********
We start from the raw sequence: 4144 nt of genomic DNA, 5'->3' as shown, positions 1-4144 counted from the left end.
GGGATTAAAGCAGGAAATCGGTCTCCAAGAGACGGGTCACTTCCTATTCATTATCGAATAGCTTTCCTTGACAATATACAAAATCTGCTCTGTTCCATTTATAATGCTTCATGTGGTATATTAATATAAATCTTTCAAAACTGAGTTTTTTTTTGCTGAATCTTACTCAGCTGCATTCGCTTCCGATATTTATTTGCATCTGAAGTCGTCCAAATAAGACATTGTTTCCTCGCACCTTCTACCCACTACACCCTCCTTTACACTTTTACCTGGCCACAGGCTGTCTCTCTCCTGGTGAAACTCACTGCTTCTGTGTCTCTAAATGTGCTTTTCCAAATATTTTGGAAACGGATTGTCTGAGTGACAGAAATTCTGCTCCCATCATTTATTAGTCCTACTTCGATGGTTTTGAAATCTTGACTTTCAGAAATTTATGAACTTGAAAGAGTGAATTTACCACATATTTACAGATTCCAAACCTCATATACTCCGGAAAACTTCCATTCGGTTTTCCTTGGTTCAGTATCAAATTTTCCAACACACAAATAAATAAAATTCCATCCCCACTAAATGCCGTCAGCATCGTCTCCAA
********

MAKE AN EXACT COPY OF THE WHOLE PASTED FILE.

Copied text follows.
We start from the raw sequence: 4144 nt of genomic DNA, 5'->3' as shown, positions 1-4144 counted from the left end.
GGGATTAAAGCAGGAAATCGGTCTCCAAGAGACGGGTCACTTCCTATTCATTATCGAATAGCTTTCCTTGACAATATACAAAATCTGCTCTGTTCCATTTATAATGCTTCATGTGGTATATTAATATAAATCTTTCAAAACTGAGTTTTTTTTTGCTGAATCTTACTCAGCTGCATTCGCTTCCGATATTTATTTGCATCTGAAGTCGTCCAAATAAGACATTGTTTCCTCGCACCTTCTACCCACTACACCCTCCTTTACACTTTTACCTGGCCACAGGCTGTCTCTCTCCTGGTGAAACTCACTGCTTCTGTGTCTCTAAATGTGCTTTTCCAAATATTTTGGAAACGGATTGTCTGAGTGACAGAAATTCTGCTCCCATCATTTATTAGTCCTACTTCGATGGTTTTGAAATCTTGACTTTCAGAAATTTATGAACTTGAAAGAGTGAATTTACCACATATTTACAGATTCCAAACCTCATATACTCCGGAAAACTTCCATTCGGTTTTCCTTGGTTCAGTATCAAATTTTCCAACACACAAATAAATAAAATTCCATCCCCACTAAATGCCGTCAGCATCGTCTCCAA